Each residency program asks for different things. This can be cumbersome for you, but these decisions are made unique to each organization's application and selection process, and so it's important that you follow the directions. Double check the application checklist. Send work samples in the format that is requested. Do not send more than what is specified.
You should have a well-documented history of your work. Documentation should be done by a professional, whenever possible. The quality of your materials reflects the quality of your work. It is also important that your documentation is in an appropriate format (eg, slides vs. digital photos; cassettes or DATs vs. CDs). Most residency programs make clear in their guidelines what format you should use. If you're not sure, it's a good idea to contact the artists' community to determine what formats they prefer.
DO NOT submit poorly documented work samples: images that are blurry, fuzzy video, scratchy recordings.
Submit your strongest work. If you're interested in moving in a new direction, and want to show work that demonstrates that, limit those work samples to one or two, in addition to your strongest work.
When planning your work samples, it helps to understand how the selection process usually works. While juries for writers usually have more time with an applicant's work, the selection process for visual artists, choreographers, composers, and other disciplines that will be reviewed in an audio or visual format have some challenges. Images are projected very briefly -- often just a few seconds. Video clips and audio recordings are also given very little time. Each selection panel is generally going through thousands of work samples in a day, so it's essential that your strongest work appears first and that video and audio clips are cued appropriately.
It's hard to judge your own work, so get feedback from some people whose artistic opinions you respect by asking them to look over your work samples. Many schools have career development offices that are available to students, faculty, staff, and alumni, to assist you in putting together a strong application.
Many residency programs require this as part of the application. Even if such a statement is not specifically required, it is helpful to be able to articulate your personal artistic statement. An artist statement should be coherent and brief, not a lengthy, esoteric manifesto of your soul. It is a way to communicate your creative practice and your artistic approach. GYST has a great online resource center for artists of all disciplines, with examples of artist statements.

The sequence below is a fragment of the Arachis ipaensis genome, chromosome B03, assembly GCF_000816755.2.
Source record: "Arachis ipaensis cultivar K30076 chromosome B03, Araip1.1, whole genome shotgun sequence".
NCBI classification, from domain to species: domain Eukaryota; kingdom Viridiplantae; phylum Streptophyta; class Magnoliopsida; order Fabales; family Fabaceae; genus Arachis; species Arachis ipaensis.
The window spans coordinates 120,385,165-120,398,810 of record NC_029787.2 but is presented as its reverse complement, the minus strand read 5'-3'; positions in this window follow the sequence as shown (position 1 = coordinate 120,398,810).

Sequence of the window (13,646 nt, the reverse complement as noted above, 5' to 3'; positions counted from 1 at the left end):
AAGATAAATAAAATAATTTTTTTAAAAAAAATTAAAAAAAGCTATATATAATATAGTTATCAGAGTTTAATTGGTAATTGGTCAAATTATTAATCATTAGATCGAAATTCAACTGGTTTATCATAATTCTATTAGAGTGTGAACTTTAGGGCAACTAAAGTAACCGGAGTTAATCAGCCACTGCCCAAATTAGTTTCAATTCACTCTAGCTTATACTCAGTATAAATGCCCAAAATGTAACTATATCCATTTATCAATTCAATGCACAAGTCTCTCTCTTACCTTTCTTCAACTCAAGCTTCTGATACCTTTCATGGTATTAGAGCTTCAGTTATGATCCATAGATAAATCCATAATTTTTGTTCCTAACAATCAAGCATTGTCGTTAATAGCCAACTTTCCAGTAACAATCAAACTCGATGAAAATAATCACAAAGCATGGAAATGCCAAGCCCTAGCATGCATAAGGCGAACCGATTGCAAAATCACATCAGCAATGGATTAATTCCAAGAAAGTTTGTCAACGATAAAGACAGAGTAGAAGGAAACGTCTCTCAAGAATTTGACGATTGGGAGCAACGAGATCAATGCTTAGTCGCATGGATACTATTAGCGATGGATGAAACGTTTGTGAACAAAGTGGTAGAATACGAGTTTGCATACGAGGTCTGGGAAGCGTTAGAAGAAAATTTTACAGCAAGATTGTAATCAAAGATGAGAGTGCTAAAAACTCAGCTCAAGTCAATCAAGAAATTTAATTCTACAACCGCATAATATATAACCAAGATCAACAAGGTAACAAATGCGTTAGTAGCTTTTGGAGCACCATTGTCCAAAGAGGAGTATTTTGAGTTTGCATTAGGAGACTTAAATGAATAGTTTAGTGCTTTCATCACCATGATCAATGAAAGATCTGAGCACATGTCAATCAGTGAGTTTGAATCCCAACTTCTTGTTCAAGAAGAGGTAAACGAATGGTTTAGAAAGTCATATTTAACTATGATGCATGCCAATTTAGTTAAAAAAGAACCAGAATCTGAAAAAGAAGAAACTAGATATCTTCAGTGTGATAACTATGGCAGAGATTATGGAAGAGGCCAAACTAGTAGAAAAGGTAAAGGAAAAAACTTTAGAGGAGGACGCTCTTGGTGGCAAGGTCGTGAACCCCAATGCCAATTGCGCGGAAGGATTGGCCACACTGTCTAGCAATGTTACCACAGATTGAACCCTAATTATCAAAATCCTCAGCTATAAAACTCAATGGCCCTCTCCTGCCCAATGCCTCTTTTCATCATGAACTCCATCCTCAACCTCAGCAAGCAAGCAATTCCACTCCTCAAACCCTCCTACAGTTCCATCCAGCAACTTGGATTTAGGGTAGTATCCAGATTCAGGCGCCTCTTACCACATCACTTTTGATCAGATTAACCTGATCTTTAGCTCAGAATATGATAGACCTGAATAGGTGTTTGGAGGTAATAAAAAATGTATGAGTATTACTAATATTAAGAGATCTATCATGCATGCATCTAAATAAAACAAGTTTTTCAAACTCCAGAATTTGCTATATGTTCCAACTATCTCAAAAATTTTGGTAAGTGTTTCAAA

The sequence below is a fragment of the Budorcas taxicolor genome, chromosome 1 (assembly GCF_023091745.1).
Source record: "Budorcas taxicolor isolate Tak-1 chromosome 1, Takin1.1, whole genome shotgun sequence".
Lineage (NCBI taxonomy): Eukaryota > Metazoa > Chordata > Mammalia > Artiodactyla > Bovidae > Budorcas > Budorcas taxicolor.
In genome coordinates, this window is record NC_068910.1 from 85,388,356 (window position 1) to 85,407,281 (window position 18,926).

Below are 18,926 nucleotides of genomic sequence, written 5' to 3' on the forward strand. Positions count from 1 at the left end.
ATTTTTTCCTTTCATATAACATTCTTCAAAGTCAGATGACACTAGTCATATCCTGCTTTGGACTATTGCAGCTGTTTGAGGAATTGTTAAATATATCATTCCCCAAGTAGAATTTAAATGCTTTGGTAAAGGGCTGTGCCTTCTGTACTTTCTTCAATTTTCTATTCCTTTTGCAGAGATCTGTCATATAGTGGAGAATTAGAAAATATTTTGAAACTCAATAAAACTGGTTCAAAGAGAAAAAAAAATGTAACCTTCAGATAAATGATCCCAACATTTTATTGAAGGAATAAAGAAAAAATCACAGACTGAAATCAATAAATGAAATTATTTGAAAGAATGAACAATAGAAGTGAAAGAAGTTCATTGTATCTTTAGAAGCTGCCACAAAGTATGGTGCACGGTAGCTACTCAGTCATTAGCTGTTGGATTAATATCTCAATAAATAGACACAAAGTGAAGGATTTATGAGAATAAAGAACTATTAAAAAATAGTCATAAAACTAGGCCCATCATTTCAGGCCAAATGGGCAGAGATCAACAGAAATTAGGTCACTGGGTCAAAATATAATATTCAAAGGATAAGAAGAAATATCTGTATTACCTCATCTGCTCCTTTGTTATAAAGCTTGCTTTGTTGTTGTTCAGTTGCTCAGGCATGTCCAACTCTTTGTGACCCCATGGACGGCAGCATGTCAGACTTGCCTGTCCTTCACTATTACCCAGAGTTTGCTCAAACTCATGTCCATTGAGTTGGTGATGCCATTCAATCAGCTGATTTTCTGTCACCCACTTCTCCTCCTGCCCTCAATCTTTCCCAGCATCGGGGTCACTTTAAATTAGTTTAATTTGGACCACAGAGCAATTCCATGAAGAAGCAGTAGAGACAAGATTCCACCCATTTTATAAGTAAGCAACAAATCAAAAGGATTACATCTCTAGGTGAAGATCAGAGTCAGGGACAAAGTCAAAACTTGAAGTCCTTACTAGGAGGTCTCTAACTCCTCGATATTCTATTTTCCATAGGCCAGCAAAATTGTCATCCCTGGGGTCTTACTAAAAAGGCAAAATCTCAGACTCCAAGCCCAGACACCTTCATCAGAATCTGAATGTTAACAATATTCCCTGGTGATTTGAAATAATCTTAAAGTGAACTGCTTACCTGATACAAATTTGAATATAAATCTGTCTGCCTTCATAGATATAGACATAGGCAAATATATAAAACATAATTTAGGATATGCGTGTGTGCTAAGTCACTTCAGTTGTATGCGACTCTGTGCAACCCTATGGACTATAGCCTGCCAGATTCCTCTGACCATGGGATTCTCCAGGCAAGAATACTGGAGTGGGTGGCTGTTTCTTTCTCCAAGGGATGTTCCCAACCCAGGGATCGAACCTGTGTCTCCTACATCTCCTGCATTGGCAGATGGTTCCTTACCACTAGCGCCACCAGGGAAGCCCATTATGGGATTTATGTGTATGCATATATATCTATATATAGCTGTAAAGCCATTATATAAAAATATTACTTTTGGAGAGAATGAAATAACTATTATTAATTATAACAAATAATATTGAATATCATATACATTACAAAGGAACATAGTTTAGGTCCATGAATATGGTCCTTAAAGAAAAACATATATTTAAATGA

Artists' communities focus on the process, rather than the product, of art. However, some residency programs ask what you plan to do while in residence. The purpose of a project proposal is not to tie you to a specific project; it is to demonstrate that you've thought through how you might make good use of a residency. It is common (and even expected) that once in residence you will explore other ideas. No one's looking over your shoulder!
Making the case for *this* residency
Many applicants make the mistake of taking a copy-and-paste approach to applying for a residency. While the application process can be daunting, it is important to take the time to get a feel for a particular residency, and to be clear why the residency you are applying to will benefit you more than another residency. Things to consider are: unique geography, size, residency length, access to facilities/equipment, and opportunities for social engagement.
Another pitfall to avoid is providing references that don't really know you but that have an impressive reputation. While some major awards are interested in the who's-who references, residency programs are interested in your seriousness as an artist, your dedication to a creative practice, and your ability to live in a close-knit community of others. If the program asks for letters of recommendation, ask your references to speak to these points, rather than simply what a wonderful artist/writer/composer/choreographer/architect you are.
While many residency programs do not charge fees to artists, it is important to plan for the financial impact of being away from your home/job/regular life for any period of time. This issue is addressed in detail on the next page (see link below).
No one can tell you how you will experience your residency. No two artists' communities are alike, and the staff and other artists in residence will vary as well. While some find isolation to be inspiring, others struggle with the solitude and separation from families. Choosing the right residency depends on what environment is best for you, among many other things. You may find it helpful to ask friends or colleagues who have attended residency programs what their experiences have been, and many artists' communities have "Survival Guides" that will help you to know what to expect. The MacDowell Colony's Roadmap to a Residency offers some insight -- from application to the return to life after a residency -- from ten former artists-in-residence.